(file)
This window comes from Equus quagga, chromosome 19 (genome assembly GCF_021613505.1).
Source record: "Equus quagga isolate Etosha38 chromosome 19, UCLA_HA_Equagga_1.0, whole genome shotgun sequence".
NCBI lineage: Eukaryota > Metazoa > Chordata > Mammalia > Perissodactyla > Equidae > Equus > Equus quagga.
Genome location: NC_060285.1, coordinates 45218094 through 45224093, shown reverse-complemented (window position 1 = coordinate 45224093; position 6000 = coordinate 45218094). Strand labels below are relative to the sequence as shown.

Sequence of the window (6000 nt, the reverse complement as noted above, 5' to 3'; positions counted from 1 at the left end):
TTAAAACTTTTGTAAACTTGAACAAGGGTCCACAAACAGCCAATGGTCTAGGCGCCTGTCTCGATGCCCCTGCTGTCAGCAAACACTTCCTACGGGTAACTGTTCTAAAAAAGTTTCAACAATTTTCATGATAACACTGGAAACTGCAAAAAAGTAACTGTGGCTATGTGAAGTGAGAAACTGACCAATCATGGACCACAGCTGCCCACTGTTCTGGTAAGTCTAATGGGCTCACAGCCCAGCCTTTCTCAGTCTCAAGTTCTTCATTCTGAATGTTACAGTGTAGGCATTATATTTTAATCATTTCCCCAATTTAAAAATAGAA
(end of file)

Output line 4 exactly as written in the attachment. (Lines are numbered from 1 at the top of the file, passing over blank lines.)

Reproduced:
Genome location: NC_060285.1, coordinates 45218094 through 45224093, shown reverse-complemented (window position 1 = coordinate 45224093; position 6000 = coordinate 45218094). Strand labels below are relative to the sequence as shown.